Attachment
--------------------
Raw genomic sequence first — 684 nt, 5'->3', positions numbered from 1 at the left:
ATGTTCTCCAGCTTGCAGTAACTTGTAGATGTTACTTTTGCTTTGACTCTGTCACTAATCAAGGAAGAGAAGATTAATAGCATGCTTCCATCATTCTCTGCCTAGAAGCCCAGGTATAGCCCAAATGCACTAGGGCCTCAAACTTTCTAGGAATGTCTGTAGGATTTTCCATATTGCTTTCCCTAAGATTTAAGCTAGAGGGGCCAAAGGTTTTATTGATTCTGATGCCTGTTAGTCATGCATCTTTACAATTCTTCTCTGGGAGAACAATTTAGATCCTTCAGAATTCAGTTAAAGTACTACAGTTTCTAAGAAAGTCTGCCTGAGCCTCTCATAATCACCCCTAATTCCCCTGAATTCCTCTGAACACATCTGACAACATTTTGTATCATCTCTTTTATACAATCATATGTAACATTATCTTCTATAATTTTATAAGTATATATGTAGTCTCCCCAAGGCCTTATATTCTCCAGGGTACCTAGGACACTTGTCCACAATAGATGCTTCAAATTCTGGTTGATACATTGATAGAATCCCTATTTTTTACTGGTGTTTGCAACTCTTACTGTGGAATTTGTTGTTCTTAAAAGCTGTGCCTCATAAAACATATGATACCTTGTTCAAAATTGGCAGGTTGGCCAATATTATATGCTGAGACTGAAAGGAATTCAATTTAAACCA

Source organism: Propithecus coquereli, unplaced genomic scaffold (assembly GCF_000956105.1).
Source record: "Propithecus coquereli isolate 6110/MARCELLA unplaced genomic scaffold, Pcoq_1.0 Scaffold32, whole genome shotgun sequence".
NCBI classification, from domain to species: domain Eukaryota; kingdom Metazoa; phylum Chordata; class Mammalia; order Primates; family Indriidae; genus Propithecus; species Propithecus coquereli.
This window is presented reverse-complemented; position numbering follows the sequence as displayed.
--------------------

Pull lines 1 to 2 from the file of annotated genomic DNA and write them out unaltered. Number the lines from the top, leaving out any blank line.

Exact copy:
Raw genomic sequence first — 684 nt, 5'->3', positions numbered from 1 at the left:
ATGTTCTCCAGCTTGCAGTAACTTGTAGATGTTACTTTTGCTTTGACTCTGTCACTAATCAAGGAAGAGAAGATTAATAGCATGCTTCCATCATTCTCTGCCTAGAAGCCCAGGTATAGCCCAAATGCACTAGGGCCTCAAACTTTCTAGGAATGTCTGTAGGATTTTCCATATTGCTTTCCCTAAGATTTAAGCTAGAGGGGCCAAAGGTTTTATTGATTCTGATGCCTGTTAGTCATGCATCTTTACAATTCTTCTCTGGGAGAACAATTTAGATCCTTCAGAATTCAGTTAAAGTACTACAGTTTCTAAGAAAGTCTGCCTGAGCCTCTCATAATCACCCCTAATTCCCCTGAATTCCTCTGAACACATCTGACAACATTTTGTATCATCTCTTTTATACAATCATATGTAACATTATCTTCTATAATTTTATAAGTATATATGTAGTCTCCCCAAGGCCTTATATTCTCCAGGGTACCTAGGACACTTGTCCACAATAGATGCTTCAAATTCTGGTTGATACATTGATAGAATCCCTATTTTTTACTGGTGTTTGCAACTCTTACTGTGGAATTTGTTGTTCTTAAAAGCTGTGCCTCATAAAACATATGATACCTTGTTCAAAATTGGCAGGTTGGCCAATATTATATGCTGAGACTGAAAGGAATTCAATTTAAACCA